House Finance Committee Republicans advanced Governor Glenn Youngkin’s gas tax holiday bill and killed Democrats’ alternate $50-per-car tax refund proposal on Tuesday. The bill includes a 100-percent motor fuels tax reduction from May 1 through July 31, a 50 percent reduction in August, and a 25 percent reduction in September. It also includes a two-percent cap on future annual rate adjustments. (RELATED: Virginia’s Governor Proposes 3-Month Gas Tax Holiday)

“As I testified to the House and the Senate early in the year, we have an exceptional amount of revenue that we did not expect a couple of years ago in the transportation plan. Over the six years it’s in the billions of dollars. And obviously, the governor has made a pledge to try to get some of the revenue back to the citizens who’ve contributed to the Commonwealth, particularly in this time of high inflation and economic trouble,” Secretary of Transportation Sheppard “Shep” Miller III told the committee.

Currently, the gas tax is 26.2 cents. Virginia’s average gas price is $3.94, up from $2.71 a year ago but down from $4.23 a month ago, according to gasolinemiseryindex.com. Republicans said that the money would come out of transportation fund surpluses.

Virginia Democrats have objected to the gas tax holiday plan, listing concerns that lowered costs might not be passed on to consumers, benefits would be shared by out-of-state visitors, and that Virginia’s transportation network would suffer from lost funding. Delegate Vivian Watts (D-Fairfax) presented the Democratic proposal. She presented a statistic saying that the average motorist nationally drives 1,000 miles a month, and that the average Virginian gets 23.7 miles per gallon.

“So if you take those two numbers, and you have your tax holiday is 26.2 cents a gallon, even if it was all passed on, the maximum for the average family is just $11 a month. I know that we’re all hurting in many, many ways, but the $11 a month won’t feed anyone at McDonald’s,” Watts said.

She said that rising petroleum costs are impacting asphalt costs, and as a result, affecting transportation maintenance costs.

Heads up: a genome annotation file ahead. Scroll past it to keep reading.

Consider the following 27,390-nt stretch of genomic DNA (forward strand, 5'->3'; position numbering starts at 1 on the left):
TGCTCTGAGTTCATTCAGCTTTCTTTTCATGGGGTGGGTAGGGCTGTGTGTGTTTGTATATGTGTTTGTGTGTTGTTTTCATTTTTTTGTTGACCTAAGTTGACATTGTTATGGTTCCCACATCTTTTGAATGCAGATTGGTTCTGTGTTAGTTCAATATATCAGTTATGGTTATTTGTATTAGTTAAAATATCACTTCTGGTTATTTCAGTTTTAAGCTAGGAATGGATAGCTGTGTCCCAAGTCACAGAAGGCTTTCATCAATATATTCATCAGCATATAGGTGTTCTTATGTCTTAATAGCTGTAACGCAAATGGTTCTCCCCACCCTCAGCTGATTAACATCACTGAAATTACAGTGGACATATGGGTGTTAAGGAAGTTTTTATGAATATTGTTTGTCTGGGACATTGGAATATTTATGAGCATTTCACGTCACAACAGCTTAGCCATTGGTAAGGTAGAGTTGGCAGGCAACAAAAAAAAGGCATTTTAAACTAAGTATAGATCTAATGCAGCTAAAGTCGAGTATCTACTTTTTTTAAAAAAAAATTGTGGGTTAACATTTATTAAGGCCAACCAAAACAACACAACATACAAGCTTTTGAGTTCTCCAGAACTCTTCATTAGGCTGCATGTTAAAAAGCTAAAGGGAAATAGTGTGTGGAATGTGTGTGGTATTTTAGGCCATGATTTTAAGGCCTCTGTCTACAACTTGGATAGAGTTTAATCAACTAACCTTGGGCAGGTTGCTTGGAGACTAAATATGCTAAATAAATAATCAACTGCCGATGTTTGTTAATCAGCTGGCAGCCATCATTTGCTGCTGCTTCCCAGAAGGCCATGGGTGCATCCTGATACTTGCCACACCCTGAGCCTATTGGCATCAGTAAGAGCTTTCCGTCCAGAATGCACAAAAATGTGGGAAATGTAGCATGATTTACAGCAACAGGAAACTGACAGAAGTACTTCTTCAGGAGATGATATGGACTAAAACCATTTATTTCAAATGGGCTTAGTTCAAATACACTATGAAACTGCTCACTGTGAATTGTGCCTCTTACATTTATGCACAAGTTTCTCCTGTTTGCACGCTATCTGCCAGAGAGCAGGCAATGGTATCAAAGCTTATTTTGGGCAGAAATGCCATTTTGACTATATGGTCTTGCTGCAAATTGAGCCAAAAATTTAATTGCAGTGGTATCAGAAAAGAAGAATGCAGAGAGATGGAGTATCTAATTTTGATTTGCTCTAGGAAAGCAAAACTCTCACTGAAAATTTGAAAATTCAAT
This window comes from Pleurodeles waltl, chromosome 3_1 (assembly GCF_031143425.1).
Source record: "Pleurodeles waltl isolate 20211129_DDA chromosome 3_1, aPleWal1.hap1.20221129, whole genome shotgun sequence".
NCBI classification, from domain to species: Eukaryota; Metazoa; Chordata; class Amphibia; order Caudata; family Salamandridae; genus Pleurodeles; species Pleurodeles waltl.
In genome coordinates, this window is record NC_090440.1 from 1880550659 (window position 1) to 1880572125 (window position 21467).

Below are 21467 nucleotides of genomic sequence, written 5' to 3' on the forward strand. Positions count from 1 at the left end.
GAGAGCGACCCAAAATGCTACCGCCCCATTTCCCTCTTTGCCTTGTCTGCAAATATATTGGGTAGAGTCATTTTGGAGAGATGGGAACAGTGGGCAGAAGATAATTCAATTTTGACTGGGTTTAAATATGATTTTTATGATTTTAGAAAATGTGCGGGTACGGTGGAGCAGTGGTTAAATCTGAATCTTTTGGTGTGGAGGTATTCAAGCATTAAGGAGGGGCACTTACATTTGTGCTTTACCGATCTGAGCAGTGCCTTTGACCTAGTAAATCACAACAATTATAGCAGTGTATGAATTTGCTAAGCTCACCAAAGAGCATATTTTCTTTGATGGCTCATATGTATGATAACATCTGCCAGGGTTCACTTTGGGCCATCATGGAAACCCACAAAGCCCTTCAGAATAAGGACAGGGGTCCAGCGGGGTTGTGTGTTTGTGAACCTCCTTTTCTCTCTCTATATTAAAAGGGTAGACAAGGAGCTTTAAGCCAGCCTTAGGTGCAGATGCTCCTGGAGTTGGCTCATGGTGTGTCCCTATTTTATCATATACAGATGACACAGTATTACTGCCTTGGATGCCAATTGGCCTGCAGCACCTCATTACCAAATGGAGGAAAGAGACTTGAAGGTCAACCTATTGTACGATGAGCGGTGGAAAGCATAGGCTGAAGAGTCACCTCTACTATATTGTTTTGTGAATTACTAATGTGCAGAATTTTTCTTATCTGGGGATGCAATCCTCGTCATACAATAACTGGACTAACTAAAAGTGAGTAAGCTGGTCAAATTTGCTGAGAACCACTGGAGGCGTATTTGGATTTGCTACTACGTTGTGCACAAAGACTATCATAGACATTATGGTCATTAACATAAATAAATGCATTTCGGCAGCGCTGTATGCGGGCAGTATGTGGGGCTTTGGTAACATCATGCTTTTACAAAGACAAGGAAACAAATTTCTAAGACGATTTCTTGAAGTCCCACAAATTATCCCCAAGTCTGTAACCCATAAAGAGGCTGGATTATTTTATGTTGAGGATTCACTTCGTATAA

“By law, 53 percent of the gasoline tax revenue goes to maintenance: filling the potholes, making sure that you can move the snow, making sure of safety rails. That 53 percent is not something that is back-filled at all with federal dollars, but it’s also where every single working family is touched the moment they get out of their driveway, as to the condition of our roads,” Watts said.

The Democratic proposal would provide $50 per car registered in Virginia, up to $100 per household. (RELATED: Virginia State House Democrats Propose $50 Tax Rebate to Car Owners)

She said, “I’d just like to emphasize that I think we’re in a very unique point in Virginia with our status of the budget that we are currently negotiating. With this surplus that we have $14.7 billion, we have a unique opportunity to tackle both real tax relief for Virginia families as well as focus on our infrastructure and the projects that need attention in the Commonwealth. In terms of tackling some of the misconceptions that have been raised during this committee meeting about gutting some of the infrastructure transportation projects, it simply needs to be clarified that again, this does not affect any existing projects at all.”

In a non-recorded voice vote, the committee voted to send the Republican version of the bill to the House Appropriations committee.

“Today’s vote was an important step in moving our proposal to lower gas prices for Virginians feeling pain at the pump for too long,” Youngkin said afterwards in a press release. “We know there’s plenty of money available to bring some relief to Virginians now as we head into these busy summer months. As we saw in Maryland, this proposal would bring quick relief to Virginians struggling with high gas prices. I applaud today’s constructive hearing and look forward to working in a bipartisan manner with the General Assembly to help pass this important legislation. Virginians are counting on us to put politics aside and deliver for them.”

This article originally appeared in The Virginia Star. The opinions expressed in this article are those of the author and do not necessarily reflect the positions of The Republican Standard.